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Tag: Benson County

A Second Immanuel Lutheran Church

A Second Immanuel Lutheran Church

As we ventured toward Minot for a book signing event in 2014, we decided we would try to sneak in some shooting time at a few different locations along the drive, but this particular place was not a place we knew about beforehand — we just happened to drive right by it, on highway 30 in Albert Township, just north of Maddock, North Dakota and couldn’t pass up such a picturesque church. The best places are always the places we discover by accident.

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Troy Larson is an author, photographer, gentleman adventurer (debatable) from Fargo, North Dakota, and co-founder of Ghosts of North Dakota. @NorthDakotaTroy

Legend of the Devils Lake Monster

Legend of the Devils Lake Monster

If you’ve followed this blog for any length of time, you know “ghosts” is a metaphor that refers to the ghosts of our past, and most of the time, that manifests itself here in the form of photos of our vanishing places. Sometimes though, we run across a story so interesting, a piece of forgotten history or local lore so fascinating, that we feel compelled to write about it. This is one of those instances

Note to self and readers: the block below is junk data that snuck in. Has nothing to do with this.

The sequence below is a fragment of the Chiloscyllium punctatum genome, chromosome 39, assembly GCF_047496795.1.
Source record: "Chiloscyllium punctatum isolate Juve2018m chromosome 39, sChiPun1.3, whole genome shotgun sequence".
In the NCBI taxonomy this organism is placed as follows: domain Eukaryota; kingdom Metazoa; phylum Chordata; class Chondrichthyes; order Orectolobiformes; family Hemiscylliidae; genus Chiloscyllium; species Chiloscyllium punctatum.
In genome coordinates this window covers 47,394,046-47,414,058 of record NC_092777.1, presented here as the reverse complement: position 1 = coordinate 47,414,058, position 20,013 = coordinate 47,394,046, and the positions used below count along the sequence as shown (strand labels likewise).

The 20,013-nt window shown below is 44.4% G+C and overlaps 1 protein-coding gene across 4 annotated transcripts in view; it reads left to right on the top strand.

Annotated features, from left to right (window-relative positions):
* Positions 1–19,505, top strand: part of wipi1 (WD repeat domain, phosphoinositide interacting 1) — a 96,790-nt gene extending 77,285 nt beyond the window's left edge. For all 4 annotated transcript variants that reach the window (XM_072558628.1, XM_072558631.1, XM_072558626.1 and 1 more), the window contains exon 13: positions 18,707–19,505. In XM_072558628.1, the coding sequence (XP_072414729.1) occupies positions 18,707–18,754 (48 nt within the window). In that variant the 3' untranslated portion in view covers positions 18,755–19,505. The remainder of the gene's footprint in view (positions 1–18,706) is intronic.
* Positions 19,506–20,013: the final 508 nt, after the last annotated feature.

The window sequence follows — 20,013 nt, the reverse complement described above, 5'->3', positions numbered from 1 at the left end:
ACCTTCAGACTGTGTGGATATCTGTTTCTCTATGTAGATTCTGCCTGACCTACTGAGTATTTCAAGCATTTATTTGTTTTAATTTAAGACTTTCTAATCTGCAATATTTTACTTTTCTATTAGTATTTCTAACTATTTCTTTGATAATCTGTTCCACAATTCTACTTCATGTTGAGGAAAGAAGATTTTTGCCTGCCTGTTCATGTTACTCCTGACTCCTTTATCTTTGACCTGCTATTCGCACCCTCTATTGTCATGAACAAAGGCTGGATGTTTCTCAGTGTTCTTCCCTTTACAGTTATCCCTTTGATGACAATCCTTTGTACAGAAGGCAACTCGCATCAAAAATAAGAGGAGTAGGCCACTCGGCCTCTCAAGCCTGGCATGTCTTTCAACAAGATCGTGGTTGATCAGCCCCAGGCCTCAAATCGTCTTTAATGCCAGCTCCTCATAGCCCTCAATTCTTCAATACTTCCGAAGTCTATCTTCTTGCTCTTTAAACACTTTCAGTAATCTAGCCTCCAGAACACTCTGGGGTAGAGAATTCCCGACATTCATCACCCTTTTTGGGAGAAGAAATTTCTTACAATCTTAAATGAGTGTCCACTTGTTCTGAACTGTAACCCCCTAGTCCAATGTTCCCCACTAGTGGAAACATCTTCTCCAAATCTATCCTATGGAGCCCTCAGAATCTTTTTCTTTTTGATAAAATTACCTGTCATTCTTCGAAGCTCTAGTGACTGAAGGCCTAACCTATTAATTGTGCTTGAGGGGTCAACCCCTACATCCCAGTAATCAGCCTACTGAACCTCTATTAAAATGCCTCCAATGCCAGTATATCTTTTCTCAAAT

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Troy Larson is an author, photographer, gentleman adventurer (debatable) from Fargo, North Dakota, and co-founder of Ghosts of North Dakota. @NorthDakotaTroy

That Time Our Vehicle Went to the Ghost Town in the Sky

That Time Our Vehicle Went to the Ghost Town in the Sky

On occasion we’ve been asked if we know how many miles we’ve driven in pursuit of North Dakota ghost towns and abandoned places, but we’ve never really had an answer because we didn’t really start keeping track of our mileage until a few years ago. We did, however, have a metric we used to keep track of how much driving we’ve done… the number of vehicles we’ve gone through. We’ve driven about ten different vehicles, and worn-out three of them on the backroads of North Dakota, and two of them actually gave up during a trip to shoot abandoned places.

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Troy Larson is an author, photographer, gentleman adventurer (debatable) from Fargo, North Dakota, and co-founder of Ghosts of North Dakota. @NorthDakotaTroy